14 Multiple Facilitator Roles Source: (Davis, Stephen; 1994, The Ohio State University, Dissertation: PROBLEM BASED LEARNING IN MEDICAL EDUCATION: A QUALITATIVE STUDY OF CURRICULUM DESIGN)

15 Self Assessment and Resources

16 Facilitator Connoisseurship poster CPC Facilitator's Handbook Feedback to Small Group Facilitator: Case Based Learning Small Group Evaluation Feedback to Small Group FacilitatorCase Based Learning Small Group Evaluation Faculty Role Changes: From Lecturer to Facilitator Small Group Facilitation Skills and Small Group Learning: FSU SGL/CBL Facilitation Resources Small Group Facilitation Skills and Small Group Learning Facilitating Small Group Learning: Succinct Handbook The Tutor's Tasks Facilitator "Goals/Purposes" of CBL Self-Assessment Critical Thinking Skills Representative Questions Small Group Case Considerations Questions Open ended questions resource sheet Socratic Questioning Useful Acronyms for Facilitators and Students How to Increase Small Group Learning Participation Wrap Up Ideas Establishing Ground Rules (suggestions for rules on using technology in the small group classroom) Establishing Ground Rules Facilitator Tips Compilation of tips from facilitator meeting agendas Facilitator Tips Aids for Giving and Receiving Feedback (George F.J. Lehner, Ph.D., ) Aids for Giving and Receiving Feedback

17 OBJECTIVES & OVERVIEW Review FACILITATOR Experiences – Your experience Identify Theories Behind CBL – Name and explain basic theories Matching game Explore FACILITATOR Connoisseurship & Resources – Self Assessment Self Assessment debrief and resources

18 FACILITATING SMALL GROUPS Steve Davis, PhD

19 `` “From the violent nature of the multiple stab wounds, I’d say the victim was probably a small group facilitator.”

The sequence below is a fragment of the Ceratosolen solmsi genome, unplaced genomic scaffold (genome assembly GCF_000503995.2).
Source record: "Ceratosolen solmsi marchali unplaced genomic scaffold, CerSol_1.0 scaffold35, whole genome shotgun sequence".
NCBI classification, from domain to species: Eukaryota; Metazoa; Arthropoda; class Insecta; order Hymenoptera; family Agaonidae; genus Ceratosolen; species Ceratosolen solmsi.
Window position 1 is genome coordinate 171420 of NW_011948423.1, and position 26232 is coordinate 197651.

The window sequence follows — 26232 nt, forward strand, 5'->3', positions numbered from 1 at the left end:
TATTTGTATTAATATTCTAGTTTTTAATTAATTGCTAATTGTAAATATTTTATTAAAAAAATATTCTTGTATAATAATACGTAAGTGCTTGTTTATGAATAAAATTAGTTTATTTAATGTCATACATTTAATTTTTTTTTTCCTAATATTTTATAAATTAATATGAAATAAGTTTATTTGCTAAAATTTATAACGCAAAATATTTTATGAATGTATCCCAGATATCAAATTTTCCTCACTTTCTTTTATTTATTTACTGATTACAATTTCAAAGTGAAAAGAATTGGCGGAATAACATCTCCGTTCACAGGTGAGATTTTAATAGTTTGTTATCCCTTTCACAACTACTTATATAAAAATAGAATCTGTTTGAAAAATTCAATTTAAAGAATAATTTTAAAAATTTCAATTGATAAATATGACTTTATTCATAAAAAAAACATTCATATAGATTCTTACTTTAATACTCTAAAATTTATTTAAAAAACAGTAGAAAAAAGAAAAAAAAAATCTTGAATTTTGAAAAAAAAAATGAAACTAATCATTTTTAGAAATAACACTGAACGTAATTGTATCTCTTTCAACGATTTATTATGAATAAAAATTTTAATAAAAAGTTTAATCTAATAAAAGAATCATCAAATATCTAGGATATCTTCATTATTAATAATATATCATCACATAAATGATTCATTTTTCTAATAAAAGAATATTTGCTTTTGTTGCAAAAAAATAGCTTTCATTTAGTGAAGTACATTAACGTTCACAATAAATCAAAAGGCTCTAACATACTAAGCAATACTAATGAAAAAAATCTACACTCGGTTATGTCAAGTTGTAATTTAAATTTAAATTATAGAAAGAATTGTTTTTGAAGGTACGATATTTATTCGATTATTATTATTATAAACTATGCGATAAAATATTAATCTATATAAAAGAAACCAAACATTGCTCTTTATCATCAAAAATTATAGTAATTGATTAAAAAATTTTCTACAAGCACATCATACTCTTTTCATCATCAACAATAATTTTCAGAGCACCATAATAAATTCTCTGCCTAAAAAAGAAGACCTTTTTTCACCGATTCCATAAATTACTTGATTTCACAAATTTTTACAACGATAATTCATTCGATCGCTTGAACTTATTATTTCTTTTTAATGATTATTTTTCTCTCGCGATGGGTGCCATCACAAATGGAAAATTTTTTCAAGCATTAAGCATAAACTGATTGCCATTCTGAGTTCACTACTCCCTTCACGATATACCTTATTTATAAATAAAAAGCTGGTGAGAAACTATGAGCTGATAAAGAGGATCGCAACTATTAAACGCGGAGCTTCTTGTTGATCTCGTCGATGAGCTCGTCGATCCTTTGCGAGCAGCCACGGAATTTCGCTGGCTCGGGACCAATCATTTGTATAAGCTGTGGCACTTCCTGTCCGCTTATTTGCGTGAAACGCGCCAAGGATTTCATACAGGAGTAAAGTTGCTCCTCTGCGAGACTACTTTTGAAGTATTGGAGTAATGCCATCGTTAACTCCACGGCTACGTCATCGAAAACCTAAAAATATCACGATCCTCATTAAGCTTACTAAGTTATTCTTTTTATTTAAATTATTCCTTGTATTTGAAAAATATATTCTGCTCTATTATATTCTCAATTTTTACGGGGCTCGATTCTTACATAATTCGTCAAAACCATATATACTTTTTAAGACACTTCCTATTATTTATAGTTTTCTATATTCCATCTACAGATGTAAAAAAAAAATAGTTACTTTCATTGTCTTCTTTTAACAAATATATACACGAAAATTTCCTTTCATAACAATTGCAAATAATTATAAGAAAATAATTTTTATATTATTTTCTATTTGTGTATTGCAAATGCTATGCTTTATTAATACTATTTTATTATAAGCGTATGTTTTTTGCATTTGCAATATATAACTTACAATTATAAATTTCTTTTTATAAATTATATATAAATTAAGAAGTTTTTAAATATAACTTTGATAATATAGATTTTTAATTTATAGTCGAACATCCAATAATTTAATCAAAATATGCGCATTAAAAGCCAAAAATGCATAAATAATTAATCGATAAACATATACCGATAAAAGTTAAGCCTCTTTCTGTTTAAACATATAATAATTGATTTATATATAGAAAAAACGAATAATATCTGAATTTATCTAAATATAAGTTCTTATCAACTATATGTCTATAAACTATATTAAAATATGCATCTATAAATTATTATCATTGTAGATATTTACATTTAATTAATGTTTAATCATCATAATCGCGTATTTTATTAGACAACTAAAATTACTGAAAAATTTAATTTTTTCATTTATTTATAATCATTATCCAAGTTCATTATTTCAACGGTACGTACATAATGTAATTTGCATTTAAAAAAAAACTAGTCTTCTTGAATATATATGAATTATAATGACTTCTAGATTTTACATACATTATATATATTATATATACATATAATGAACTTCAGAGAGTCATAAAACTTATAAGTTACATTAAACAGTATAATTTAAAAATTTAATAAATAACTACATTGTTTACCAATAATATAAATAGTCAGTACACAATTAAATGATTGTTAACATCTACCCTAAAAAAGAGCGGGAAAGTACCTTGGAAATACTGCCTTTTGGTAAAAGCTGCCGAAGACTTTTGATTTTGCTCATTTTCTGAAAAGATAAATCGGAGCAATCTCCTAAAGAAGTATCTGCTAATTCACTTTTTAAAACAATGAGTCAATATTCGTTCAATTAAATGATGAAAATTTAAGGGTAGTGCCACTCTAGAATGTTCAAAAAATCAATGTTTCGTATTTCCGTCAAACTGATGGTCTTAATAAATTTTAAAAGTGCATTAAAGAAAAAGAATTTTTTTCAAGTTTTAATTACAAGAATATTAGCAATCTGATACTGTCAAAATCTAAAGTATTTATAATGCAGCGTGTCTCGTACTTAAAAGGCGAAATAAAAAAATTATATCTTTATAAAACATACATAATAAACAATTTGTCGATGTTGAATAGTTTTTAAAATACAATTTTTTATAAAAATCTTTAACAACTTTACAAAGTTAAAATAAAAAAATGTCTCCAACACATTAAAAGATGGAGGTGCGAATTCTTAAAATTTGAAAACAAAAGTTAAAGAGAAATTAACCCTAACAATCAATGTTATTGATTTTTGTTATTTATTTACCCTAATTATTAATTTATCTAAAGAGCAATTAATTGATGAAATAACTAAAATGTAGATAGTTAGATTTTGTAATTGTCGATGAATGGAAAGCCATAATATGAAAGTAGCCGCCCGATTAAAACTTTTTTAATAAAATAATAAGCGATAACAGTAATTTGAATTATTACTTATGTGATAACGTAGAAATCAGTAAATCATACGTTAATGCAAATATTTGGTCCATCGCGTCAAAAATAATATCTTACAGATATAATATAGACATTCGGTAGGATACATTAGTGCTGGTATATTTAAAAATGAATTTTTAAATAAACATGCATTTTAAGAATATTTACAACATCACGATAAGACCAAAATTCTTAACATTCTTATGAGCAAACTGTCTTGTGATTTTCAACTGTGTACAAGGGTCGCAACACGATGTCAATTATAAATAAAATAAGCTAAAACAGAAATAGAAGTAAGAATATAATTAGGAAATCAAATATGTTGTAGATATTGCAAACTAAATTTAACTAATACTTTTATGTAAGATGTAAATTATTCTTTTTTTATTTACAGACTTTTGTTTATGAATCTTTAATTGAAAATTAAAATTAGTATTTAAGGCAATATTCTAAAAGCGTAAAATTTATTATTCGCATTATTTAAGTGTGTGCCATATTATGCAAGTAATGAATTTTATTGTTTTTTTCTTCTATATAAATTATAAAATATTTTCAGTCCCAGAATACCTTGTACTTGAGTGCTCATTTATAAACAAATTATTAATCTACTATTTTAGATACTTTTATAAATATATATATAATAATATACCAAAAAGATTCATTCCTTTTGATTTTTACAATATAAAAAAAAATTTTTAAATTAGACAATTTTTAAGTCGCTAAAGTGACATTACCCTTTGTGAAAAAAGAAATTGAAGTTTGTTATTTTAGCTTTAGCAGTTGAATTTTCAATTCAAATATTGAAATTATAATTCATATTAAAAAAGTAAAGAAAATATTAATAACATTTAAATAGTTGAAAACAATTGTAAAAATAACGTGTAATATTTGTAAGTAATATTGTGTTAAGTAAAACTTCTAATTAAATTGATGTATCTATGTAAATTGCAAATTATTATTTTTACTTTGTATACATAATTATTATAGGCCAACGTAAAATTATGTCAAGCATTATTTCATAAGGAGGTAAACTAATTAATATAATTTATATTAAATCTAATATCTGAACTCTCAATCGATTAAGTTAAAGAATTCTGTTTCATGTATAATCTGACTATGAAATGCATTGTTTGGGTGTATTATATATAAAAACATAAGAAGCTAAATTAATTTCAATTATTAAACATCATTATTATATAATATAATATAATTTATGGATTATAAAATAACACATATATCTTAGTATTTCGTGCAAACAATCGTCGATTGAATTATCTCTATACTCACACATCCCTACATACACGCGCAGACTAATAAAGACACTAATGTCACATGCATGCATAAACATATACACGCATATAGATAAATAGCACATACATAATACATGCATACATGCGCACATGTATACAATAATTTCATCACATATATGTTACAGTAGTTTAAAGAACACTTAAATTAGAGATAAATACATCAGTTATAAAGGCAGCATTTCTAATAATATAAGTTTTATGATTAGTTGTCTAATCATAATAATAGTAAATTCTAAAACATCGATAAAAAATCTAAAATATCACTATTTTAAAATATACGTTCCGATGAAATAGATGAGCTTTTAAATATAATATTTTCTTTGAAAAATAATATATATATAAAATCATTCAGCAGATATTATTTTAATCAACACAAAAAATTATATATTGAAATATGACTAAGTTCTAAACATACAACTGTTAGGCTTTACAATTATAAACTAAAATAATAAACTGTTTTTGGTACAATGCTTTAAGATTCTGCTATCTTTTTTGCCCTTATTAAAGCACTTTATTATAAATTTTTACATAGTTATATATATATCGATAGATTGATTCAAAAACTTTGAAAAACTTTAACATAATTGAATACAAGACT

20 Goals/Purposes of CBL Groups: Overall: The primary purposes of the small group-learning format are for students to: Develop life-long learning skills and enhance medical knowledge by assessing, explaining, discussing, systematic reasoning and applying medical knowledge in the context of clinical case presentations for integrated learning and better long-term recall. Develop and demonstrate social, interpersonal, communication and collaboration skills that prepare our students to establish and maintain professional relationships with patients, families, health care team members and a diverse patient population. Develop the skills of critical thinking, research, evaluation (self & others), teaching, giving and receiving feedback, exploration, and cooperation (team work). Note: The AOA Core Competencies served as a resource for the wording for these purpose statements. Specifics: To… learn the “ language of medicine ” (http://www.dmu.edu/medterms/welcome/)http://www.dmu.edu/medterms/welcome/ explore the process of medical reasoning begin to develop skill in problem solving learn to integrate concepts/principles in basic science, clinical information, ethics, psychosocial, epidemiology, etc provide a memorable clinical context for acquiring, retaining and recalling knowledge provide a “safe learning environment” practice independent learning, self-direction experience and acquire collaborative learning skills (sharing info, assessing and utilizing strengths of group) learn the skill of teaching others understand and value differences develop as a professional learn and foster learning team / group interaction skills learn to help make a group a “ learning team ” dedicated to maximizing the learning of each individual & group